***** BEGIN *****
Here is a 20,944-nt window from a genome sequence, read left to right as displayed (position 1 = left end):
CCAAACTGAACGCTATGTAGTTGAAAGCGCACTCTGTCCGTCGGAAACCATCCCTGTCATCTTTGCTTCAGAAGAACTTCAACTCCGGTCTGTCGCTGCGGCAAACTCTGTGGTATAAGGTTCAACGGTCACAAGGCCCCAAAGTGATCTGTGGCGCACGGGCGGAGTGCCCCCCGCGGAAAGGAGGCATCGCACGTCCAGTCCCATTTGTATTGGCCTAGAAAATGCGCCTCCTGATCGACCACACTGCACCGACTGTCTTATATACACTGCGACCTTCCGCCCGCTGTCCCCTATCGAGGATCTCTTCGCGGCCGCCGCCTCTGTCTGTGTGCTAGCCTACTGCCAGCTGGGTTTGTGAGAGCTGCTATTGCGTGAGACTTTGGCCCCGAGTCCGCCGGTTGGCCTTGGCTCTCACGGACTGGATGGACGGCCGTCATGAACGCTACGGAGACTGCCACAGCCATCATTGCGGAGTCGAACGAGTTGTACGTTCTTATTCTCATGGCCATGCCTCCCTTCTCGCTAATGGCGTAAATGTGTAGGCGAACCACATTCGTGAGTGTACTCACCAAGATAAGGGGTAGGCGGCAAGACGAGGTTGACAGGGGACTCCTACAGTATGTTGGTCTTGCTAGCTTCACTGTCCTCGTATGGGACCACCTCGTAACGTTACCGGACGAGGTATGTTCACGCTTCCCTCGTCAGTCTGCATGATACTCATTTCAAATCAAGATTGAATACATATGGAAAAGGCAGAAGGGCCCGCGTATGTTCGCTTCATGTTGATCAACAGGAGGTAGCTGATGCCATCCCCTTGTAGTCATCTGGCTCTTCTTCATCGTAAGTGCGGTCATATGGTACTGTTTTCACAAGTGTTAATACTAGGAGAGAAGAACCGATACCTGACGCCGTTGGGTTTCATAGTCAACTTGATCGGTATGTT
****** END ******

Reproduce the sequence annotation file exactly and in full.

Here is a 20,944-nt window from a genome sequence, read left to right as displayed (position 1 = left end):
CCAAACTGAACGCTATGTAGTTGAAAGCGCACTCTGTCCGTCGGAAACCATCCCTGTCATCTTTGCTTCAGAAGAACTTCAACTCCGGTCTGTCGCTGCGGCAAACTCTGTGGTATAAGGTTCAACGGTCACAAGGCCCCAAAGTGATCTGTGGCGCACGGGCGGAGTGCCCCCCGCGGAAAGGAGGCATCGCACGTCCAGTCCCATTTGTATTGGCCTAGAAAATGCGCCTCCTGATCGACCACACTGCACCGACTGTCTTATATACACTGCGACCTTCCGCCCGCTGTCCCCTATCGAGGATCTCTTCGCGGCCGCCGCCTCTGTCTGTGTGCTAGCCTACTGCCAGCTGGGTTTGTGAGAGCTGCTATTGCGTGAGACTTTGGCCCCGAGTCCGCCGGTTGGCCTTGGCTCTCACGGACTGGATGGACGGCCGTCATGAACGCTACGGAGACTGCCACAGCCATCATTGCGGAGTCGAACGAGTTGTACGTTCTTATTCTCATGGCCATGCCTCCCTTCTCGCTAATGGCGTAAATGTGTAGGCGAACCACATTCGTGAGTGTACTCACCAAGATAAGGGGTAGGCGGCAAGACGAGGTTGACAGGGGACTCCTACAGTATGTTGGTCTTGCTAGCTTCACTGTCCTCGTATGGGACCACCTCGTAACGTTACCGGACGAGGTATGTTCACGCTTCCCTCGTCAGTCTGCATGATACTCATTTCAAATCAAGATTGAATACATATGGAAAAGGCAGAAGGGCCCGCGTATGTTCGCTTCATGTTGATCAACAGGAGGTAGCTGATGCCATCCCCTTGTAGTCATCTGGCTCTTCTTCATCGTAAGTGCGGTCATATGGTACTGTTTTCACAAGTGTTAATACTAGGAGAGAAGAACCGATACCTGACGCCGTTGGGTTTCATAGTCAACTTGATCGGTATGTT